Saturday, November 30, 2013

Thanksgiving in the Dominican Republic

Before I left for this country I was an avid Peace Corps blog reader. I read so many blogs I felt as if I had already lived a Peace Corps service. Though many of the blogs were very different, one thing they all had in common was praise for the Peace Corps Dominican Republic Thanksgiving. Having experienced this myself now, I have to say it was a blast!

I want to start out by thanking any friend and family of mine (Erik :-) who donated money towards the Peace Corps thanksgiving.

Having Thanksgiving so close to Christmas puts many volunteers in country for this holiday. Since most people have chosen to go home for Christmas and it isn't feasible or sensible to be home for both holidays, most volunteers are in country. While some choose to use this time to teach their communities about our beloved holiday, most choose to go to the all-volunteer fiesta hosted in the capital.

It starts with a team of volunteers who "volunteer" to run Thanksgiving. That three man team which this year was lead by Turner, Courtney, and Erin. This team of three was leading a baking team and a talent show team. We were funded through donations from generous family and friends back in the states and that allowed the volunteers to only have to spend RD$1000 pesos... aka only 1/10 or so of our income. Some other "donations" to our effort included the embassy families who volunteered to host the different Thanksgiving teams at their houses for a week so they could bake and plan and put together.

The day started out like no other. The night before was filled with all of my friends making it to the hotel I was already living in (site change in progress). We stayed up very late and the 6:35 bus felt very early. When I woke up at 5:30 ready to take a shower, the three hours of sleep I had the morning of felt like nothing. The only reason I was able to pull myself out of bed was I knew Lobo was expecting me to walk to the bus as well. I couldn't leave a man behind right? We called Andrea, who was also leaving from the same hotel to see if she wanted to walk with us. She said she'd be down in five minutes. It turns out she had been asleep as well and only decided to come after we called her. Needless to say, the volunteers were a little sluggish for the morning sports and 5K turkey trot.

I was tired as we pulled into the wonderland of a park in the middle of the city. There was loud outdoor ZUMBA and cool outdoor exercise machines. The music was up loud and the energy was rocking.

Volunteers that had more energy than I ran 5K and the rest of us simply chose to walk down the path.

Then, in true thanksgiving fashion, we pulled out the football. We played the "classes" against each other, which basically means I am a sophomore, because there is a new group that swore in on Halloween that took away my "newbie" status. We went by the name "Rumble butts!" and spend a lot of time "rumbling" our butts. It was a rockin good time and the sophomores beat the freshman. 

After that game we played a bit of volleyball and they definitely beat us... I think, but then it was time for us to take on the Senior class. It was looking good for us early on, but the seniors had a quick play at the end and brought the game to a tie. After some overtime we promptly kept it at a tie and our hungry stomachs lead to a fast vote to end it there. 

The bus took a while and we spent some time decompressing while we waited for a guagua. 

Enter a thanksgiving like no other thanksgiving I have ever been to. We were at a roof top pool party. How often does that happen? Basically never.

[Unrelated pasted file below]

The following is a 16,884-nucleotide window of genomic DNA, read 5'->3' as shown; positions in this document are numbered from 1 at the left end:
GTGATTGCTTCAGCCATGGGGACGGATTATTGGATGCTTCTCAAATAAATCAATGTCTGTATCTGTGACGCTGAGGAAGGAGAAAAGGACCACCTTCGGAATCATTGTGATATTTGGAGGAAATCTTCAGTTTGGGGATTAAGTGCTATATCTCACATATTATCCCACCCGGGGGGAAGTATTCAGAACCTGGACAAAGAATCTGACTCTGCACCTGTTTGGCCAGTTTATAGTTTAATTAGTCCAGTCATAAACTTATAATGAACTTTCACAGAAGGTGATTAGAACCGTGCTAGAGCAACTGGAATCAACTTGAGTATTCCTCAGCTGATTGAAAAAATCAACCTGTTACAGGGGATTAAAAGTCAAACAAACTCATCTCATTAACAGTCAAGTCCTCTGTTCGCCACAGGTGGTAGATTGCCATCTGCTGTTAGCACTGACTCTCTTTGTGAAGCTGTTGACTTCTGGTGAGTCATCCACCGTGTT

I sent this picture in a Thanksgiving message to one of my favorite people in the entire world, but I thought it was cute enough to post on the internet. 

A wonderful bunch of people who really do make my life a happier, funnier, more sarcastic place to live. 

After some of the shenanigans upstairs (I won't say any names, because I don't know them, but the drinks were not in short supply and the effects were apparent in some) we took off for the big thanksgiving meal downstairs. 

I had such a nice time catching up with my friends. 
The meal was followed up with a talent show that was quite entertaining. 

One of my best friends, in Peace Corps and now in life, was involved in the talent show, and I have to say, despite everything, I've heard many great things about the performance and I am proud to say I thought it was top notch and I obviously agree. 

I eded my time at this event with a little dance with my Peace Corps curly cousin. Chris and I are kindered spirits of the hair world, and I thank him kindly for adding to my bachata abilities. I can not seem to get anyone to teach me any bachata, but I took note of a few volunteers with skills and plan on abusing my fellow PCV power and asking them for some practice time in the future. 

After this I fell asleep in Catching Fire after a mad dash to get to the theatre late. The highlight of that particular trip had to be either falling asleep in the theatre (it felt just like home), or when the screen went blank and the entire thatre shouted "Se fue la luz!" Now you don't hear that much in the capital! 

At the end of the day, I am very thankful for the life I am living. I miss my family and hope to see them all again soon. I'm tryin y'all. Sallie Mae and the rest of them may prevent me from getting home when I wanted too, but I'm going to work it all out somehow. 

I want to end this with a huge thank you to anyone who donated money for us to have this thanksgiving. We all admitted that it didn't exactly feel like thanksgiving, but that it felt like a wonderful gathering. Exactly what we needed. We were with our friends and it was great. It wasn't our mother's pumpkin pie or baked macarroni and cheese, but it was the fuel volunteers need to keep going. I appreciate the baking team (oh, those brownies!) and appreciate the work that went into making thanksgiving the event it became! 

Sunday, November 24, 2013

I'm still in the capital

I've spent the past week in the capital waiting for the upcoming circus that will be my life. Exactly one month from now is Christmas Eve. I'll be here, hopefully sitting around with a group of friends taking in the holiday season on an island. Before that though, I have the next month to get through.

1. Skype date with Taylor
2. Thanksgiving on Thursday
3. Ten A.M. Bus ride across country for scuba certification
4. End scuba on the 3rd. Stay the night with a PC friend. 
5. Wake up on the 4th for "THE SUPER EXCITING THING I"M WAITING FOR" (AKA. My first visitor. I think my PC friends are tired f hearing how excited I am)
6. Make plan, catch a bus, do something the day my first visitor leaves to get myself to the capital for language training.